I thought that over for three or four seconds before addressing the room as a whole. “Ladies and gentlemen, I have a good news, bad news update. The good news is that we have a clue or two regarding the nature of the new owner of the Half Castle. The bad news is, worst case scenario, we might be looking at a spy machine working against the interests of not just Rodeo Iron, but the United States as a whole. Philip, just how dangerous could our so called Lori Cartwright be?”

The computer whiz shrugged. “If she really has access to a truly elite hacker network like you say, then it’s possible she could gather enough information to affect the course of nations, and certainly not to our country’s benefit. If she’s an android, and her computer brain…Treemin, she could soak up enough knowledge to do almost anything. Destroy the United States? That would be easy; just influence elections enough to keep a Progressive in the White House. Which could be done by simply jiggering the vote totals in the swing states, or in half a dozen other ways. Blackmail against candidates would be a piece of cake. The list is endless.”

Jack Hill asked a great question. “If it were that easy, don’t you think the USA would already be history by now?”

“It might not have been that easy in the past,” Phreeb retorted, “but this is not the past. And with the developed nations moving more and more into communications at the speed of light, it’s all too possible.”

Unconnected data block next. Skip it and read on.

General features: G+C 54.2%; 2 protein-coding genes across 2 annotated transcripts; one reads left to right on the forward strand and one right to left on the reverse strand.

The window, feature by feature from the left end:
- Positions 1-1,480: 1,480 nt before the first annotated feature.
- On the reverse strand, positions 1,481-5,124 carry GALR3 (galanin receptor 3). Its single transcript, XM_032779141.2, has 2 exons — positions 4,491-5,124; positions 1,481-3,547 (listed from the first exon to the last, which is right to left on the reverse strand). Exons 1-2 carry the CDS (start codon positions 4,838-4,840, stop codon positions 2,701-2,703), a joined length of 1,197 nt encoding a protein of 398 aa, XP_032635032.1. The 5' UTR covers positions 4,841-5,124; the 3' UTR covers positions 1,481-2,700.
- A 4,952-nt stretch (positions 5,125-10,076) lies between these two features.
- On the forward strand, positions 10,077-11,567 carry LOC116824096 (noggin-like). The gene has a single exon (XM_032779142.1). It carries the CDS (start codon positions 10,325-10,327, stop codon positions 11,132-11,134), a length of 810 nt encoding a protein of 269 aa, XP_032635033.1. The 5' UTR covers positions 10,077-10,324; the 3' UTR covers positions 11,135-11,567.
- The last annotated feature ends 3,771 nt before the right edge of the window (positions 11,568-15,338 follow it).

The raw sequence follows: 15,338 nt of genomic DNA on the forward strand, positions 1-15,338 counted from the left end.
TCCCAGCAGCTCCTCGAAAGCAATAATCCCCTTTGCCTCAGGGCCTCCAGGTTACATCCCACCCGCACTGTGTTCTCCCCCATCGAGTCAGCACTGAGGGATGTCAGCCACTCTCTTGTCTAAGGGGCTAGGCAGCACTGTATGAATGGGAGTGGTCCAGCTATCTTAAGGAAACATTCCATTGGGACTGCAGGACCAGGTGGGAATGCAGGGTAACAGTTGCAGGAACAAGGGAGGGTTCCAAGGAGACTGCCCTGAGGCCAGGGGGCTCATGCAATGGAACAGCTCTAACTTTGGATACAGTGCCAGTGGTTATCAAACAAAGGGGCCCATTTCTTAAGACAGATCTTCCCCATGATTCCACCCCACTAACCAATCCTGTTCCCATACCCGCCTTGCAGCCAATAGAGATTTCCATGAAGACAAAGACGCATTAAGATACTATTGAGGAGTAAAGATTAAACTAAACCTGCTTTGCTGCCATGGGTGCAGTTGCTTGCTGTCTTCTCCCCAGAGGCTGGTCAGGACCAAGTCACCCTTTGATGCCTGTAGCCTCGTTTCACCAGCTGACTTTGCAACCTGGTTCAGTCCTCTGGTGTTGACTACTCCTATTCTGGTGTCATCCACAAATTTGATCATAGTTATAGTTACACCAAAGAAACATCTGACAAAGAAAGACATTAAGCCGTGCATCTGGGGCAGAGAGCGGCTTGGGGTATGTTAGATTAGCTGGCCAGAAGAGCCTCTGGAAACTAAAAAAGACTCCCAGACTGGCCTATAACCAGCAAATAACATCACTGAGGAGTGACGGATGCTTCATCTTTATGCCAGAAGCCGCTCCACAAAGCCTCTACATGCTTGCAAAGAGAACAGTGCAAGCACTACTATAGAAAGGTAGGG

The waning remainder of the afternoon went by in a blur. We broke into mini-groups, two or three each, brainstorming, kicking around possibilities. At 5:30 p.m., realizing the energy in the room was vibrating like a buzz saw on steroids and should not be interrupted, I asked Jack to call over to his place, have Wayne Bruce cater supper for the bunch of us. Nobody else could have done it on such short order, but by 6:30 p.m., we were grabbing plates from the snack table that had been turned into an impromptu buffet table, loading up on burgers, fries, cole slaw, baked beans, hot dogs, and an assortment of sugar-powered desserts.

At 7:15 p.m., I called the meeting back to order. Jack Hill operated the keyboard, typing up the entries for our new To Do list. The list was extensive.

1. Divert more resources to Philip’s computer center in the Citadel (as we must become self sufficient regarding intel gathering ASAP). Amount of funding TBD.